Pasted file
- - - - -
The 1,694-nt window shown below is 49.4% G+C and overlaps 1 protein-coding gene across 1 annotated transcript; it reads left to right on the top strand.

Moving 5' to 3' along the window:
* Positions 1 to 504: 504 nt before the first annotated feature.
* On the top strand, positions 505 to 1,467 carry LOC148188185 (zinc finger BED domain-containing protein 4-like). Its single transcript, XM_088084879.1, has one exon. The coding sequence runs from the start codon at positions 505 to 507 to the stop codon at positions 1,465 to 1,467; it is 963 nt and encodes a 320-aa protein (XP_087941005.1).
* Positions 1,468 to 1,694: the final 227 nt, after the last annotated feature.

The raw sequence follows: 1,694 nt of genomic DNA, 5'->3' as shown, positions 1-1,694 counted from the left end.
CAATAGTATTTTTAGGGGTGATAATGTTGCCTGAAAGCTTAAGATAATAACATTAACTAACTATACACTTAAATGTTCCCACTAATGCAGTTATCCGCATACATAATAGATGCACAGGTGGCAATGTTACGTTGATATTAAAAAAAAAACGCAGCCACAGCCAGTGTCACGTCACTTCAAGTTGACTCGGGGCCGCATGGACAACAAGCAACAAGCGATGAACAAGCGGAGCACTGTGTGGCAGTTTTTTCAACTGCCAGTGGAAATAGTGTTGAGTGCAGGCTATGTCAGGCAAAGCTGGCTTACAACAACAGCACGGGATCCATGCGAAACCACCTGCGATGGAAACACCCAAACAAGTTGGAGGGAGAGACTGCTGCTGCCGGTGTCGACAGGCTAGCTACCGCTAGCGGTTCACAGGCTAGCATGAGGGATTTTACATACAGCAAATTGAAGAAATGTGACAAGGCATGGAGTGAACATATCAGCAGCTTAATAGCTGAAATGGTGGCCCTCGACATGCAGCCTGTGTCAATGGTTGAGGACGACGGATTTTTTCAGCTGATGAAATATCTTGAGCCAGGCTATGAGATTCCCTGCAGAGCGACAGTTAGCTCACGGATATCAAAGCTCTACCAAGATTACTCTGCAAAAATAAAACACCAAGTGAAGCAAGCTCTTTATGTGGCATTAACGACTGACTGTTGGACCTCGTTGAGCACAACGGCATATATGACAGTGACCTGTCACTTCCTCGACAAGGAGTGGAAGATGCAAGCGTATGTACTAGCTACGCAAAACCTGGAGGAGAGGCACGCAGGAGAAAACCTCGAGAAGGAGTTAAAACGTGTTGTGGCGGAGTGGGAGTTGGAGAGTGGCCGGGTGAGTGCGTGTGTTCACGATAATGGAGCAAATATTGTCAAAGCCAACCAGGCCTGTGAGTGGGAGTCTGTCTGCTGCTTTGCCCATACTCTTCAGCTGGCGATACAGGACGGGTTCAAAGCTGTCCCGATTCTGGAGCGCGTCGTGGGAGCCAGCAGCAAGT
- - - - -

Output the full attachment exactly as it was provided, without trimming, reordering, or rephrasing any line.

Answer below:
The 1,694-nt window shown below is 49.4% G+C and overlaps 1 protein-coding gene across 1 annotated transcript; it reads left to right on the top strand.

Moving 5' to 3' along the window:
* Positions 1 to 504: 504 nt before the first annotated feature.
* On the top strand, positions 505 to 1,467 carry LOC148188185 (zinc finger BED domain-containing protein 4-like). Its single transcript, XM_088084879.1, has one exon. The coding sequence runs from the start codon at positions 505 to 507 to the stop codon at positions 1,465 to 1,467; it is 963 nt and encodes a 320-aa protein (XP_087941005.1).
* Positions 1,468 to 1,694: the final 227 nt, after the last annotated feature.

The raw sequence follows: 1,694 nt of genomic DNA, 5'->3' as shown, positions 1-1,694 counted from the left end.
CAATAGTATTTTTAGGGGTGATAATGTTGCCTGAAAGCTTAAGATAATAACATTAACTAACTATACACTTAAATGTTCCCACTAATGCAGTTATCCGCATACATAATAGATGCACAGGTGGCAATGTTACGTTGATATTAAAAAAAAAACGCAGCCACAGCCAGTGTCACGTCACTTCAAGTTGACTCGGGGCCGCATGGACAACAAGCAACAAGCGATGAACAAGCGGAGCACTGTGTGGCAGTTTTTTCAACTGCCAGTGGAAATAGTGTTGAGTGCAGGCTATGTCAGGCAAAGCTGGCTTACAACAACAGCACGGGATCCATGCGAAACCACCTGCGATGGAAACACCCAAACAAGTTGGAGGGAGAGACTGCTGCTGCCGGTGTCGACAGGCTAGCTACCGCTAGCGGTTCACAGGCTAGCATGAGGGATTTTACATACAGCAAATTGAAGAAATGTGACAAGGCATGGAGTGAACATATCAGCAGCTTAATAGCTGAAATGGTGGCCCTCGACATGCAGCCTGTGTCAATGGTTGAGGACGACGGATTTTTTCAGCTGATGAAATATCTTGAGCCAGGCTATGAGATTCCCTGCAGAGCGACAGTTAGCTCACGGATATCAAAGCTCTACCAAGATTACTCTGCAAAAATAAAACACCAAGTGAAGCAAGCTCTTTATGTGGCATTAACGACTGACTGTTGGACCTCGTTGAGCACAACGGCATATATGACAGTGACCTGTCACTTCCTCGACAAGGAGTGGAAGATGCAAGCGTATGTACTAGCTACGCAAAACCTGGAGGAGAGGCACGCAGGAGAAAACCTCGAGAAGGAGTTAAAACGTGTTGTGGCGGAGTGGGAGTTGGAGAGTGGCCGGGTGAGTGCGTGTGTTCACGATAATGGAGCAAATATTGTCAAAGCCAACCAGGCCTGTGAGTGGGAGTCTGTCTGCTGCTTTGCCCATACTCTTCAGCTGGCGATACAGGACGGGTTCAAAGCTGTCCCGATTCTGGAGCGCGTCGTGGGAGCCAGCAGCAAGT